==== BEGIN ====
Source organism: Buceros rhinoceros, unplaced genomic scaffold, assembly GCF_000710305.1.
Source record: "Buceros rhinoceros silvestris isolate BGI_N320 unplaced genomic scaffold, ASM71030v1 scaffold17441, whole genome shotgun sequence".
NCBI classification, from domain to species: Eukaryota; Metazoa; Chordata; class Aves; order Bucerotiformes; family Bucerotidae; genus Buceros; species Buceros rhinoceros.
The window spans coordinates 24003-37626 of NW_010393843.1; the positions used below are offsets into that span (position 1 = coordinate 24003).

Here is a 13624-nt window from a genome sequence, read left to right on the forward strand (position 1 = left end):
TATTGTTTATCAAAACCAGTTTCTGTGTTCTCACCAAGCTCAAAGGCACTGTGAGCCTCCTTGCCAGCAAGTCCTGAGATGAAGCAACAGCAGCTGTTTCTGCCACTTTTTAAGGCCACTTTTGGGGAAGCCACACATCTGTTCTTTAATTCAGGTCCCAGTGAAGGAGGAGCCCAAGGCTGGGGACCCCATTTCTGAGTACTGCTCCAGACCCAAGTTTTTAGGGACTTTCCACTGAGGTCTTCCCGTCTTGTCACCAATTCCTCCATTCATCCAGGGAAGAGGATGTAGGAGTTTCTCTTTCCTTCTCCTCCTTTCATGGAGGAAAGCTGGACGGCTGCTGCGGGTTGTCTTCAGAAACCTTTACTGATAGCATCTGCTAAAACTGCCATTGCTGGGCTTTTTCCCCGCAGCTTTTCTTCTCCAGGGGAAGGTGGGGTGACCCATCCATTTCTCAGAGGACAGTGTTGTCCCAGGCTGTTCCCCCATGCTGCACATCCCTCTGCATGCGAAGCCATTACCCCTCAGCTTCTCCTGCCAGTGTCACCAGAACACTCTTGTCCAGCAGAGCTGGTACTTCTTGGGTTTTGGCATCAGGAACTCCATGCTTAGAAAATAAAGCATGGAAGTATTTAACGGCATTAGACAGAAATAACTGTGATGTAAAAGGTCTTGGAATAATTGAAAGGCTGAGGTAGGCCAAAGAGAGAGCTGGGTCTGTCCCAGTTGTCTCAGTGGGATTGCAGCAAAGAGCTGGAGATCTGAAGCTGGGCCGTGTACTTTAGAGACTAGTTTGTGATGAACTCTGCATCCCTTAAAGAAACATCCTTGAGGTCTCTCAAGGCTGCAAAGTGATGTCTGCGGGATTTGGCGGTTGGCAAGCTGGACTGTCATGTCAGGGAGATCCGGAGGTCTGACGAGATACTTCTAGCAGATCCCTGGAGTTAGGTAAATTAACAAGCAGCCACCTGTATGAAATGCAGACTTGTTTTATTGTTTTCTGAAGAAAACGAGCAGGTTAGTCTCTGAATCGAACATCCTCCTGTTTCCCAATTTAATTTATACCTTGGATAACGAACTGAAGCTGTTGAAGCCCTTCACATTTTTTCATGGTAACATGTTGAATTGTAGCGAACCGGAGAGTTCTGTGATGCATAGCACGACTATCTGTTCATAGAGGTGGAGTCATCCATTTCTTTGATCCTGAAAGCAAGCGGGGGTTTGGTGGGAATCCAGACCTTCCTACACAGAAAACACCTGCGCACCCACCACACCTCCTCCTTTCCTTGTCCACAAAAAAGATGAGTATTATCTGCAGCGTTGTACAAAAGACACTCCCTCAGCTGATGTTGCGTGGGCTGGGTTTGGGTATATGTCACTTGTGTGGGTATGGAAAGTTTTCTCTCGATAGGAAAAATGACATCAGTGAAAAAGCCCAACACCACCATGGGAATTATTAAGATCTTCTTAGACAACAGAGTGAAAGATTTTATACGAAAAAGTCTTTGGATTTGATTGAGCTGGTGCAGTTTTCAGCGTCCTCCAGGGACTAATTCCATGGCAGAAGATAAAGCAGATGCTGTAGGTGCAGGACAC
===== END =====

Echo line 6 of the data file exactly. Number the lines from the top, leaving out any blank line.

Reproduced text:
TATTGTTTATCAAAACCAGTTTCTGTGTTCTCACCAAGCTCAAAGGCACTGTGAGCCTCCTTGCCAGCAAGTCCTGAGATGAAGCAACAGCAGCTGTTTCTGCCACTTTTTAAGGCCACTTTTGGGGAAGCCACACATCTGTTCTTTAATTCAGGTCCCAGTGAAGGAGGAGCCCAAGGCTGGGGACCCCATTTCTGAGTACTGCTCCAGACCCAAGTTTTTAGGGACTTTCCACTGAGGTCTTCCCGTCTTGTCACCAATTCCTCCATTCATCCAGGGAAGAGGATGTAGGAGTTTCTCTTTCCTTCTCCTCCTTTCATGGAGGAAAGCTGGACGGCTGCTGCGGGTTGTCTTCAGAAACCTTTACTGATAGCATCTGCTAAAACTGCCATTGCTGGGCTTTTTCCCCGCAGCTTTTCTTCTCCAGGGGAAGGTGGGGTGACCCATCCATTTCTCAGAGGACAGTGTTGTCCCAGGCTGTTCCCCCATGCTGCACATCCCTCTGCATGCGAAGCCATTACCCCTCAGCTTCTCCTGCCAGTGTCACCAGAACACTCTTGTCCAGCAGAGCTGGTACTTCTTGGGTTTTGGCATCAGGAACTCCATGCTTAGAAAATAAAGCATGGAAGTATTTAACGGCATTAGACAGAAATAACTGTGATGTAAAAGGTCTTGGAATAATTGAAAGGCTGAGGTAGGCCAAAGAGAGAGCTGGGTCTGTCCCAGTTGTCTCAGTGGGATTGCAGCAAAGAGCTGGAGATCTGAAGCTGGGCCGTGTACTTTAGAGACTAGTTTGTGATGAACTCTGCATCCCTTAAAGAAACATCCTTGAGGTCTCTCAAGGCTGCAAAGTGATGTCTGCGGGATTTGGCGGTTGGCAAGCTGGACTGTCATGTCAGGGAGATCCGGAGGTCTGACGAGATACTTCTAGCAGATCCCTGGAGTTAGGTAAATTAACAAGCAGCCACCTGTATGAAATGCAGACTTGTTTTATTGTTTTCTGAAGAAAACGAGCAGGTTAGTCTCTGAATCGAACATCCTCCTGTTTCCCAATTTAATTTATACCTTGGATAACGAACTGAAGCTGTTGAAGCCCTTCACATTTTTTCATGGTAACATGTTGAATTGTAGCGAACCGGAGAGTTCTGTGATGCATAGCACGACTATCTGTTCATAGAGGTGGAGTCATCCATTTCTTTGATCCTGAAAGCAAGCGGGGGTTTGGTGGGAATCCAGACCTTCCTACACAGAAAACACCTGCGCACCCACCACACCTCCTCCTTTCCTTGTCCACAAAAAAGATGAGTATTATCTGCAGCGTTGTACAAAAGACACTCCCTCAGCTGATGTTGCGTGGGCTGGGTTTGGGTATATGTCACTTGTGTGGGTATGGAAAGTTTTCTCTCGATAGGAAAAATGACATCAGTGAAAAAGCCCAACACCACCATGGGAATTATTAAGATCTTCTTAGACAACAGAGTGAAAGATTTTATACGAAAAAGTCTTTGGATTTGATTGAGCTGGTGCAGTTTTCAGCGTCCTCCAGGGACTAATTCCATGGCAGAAGATAAAGCAGATGCTGTAGGTGCAGGACAC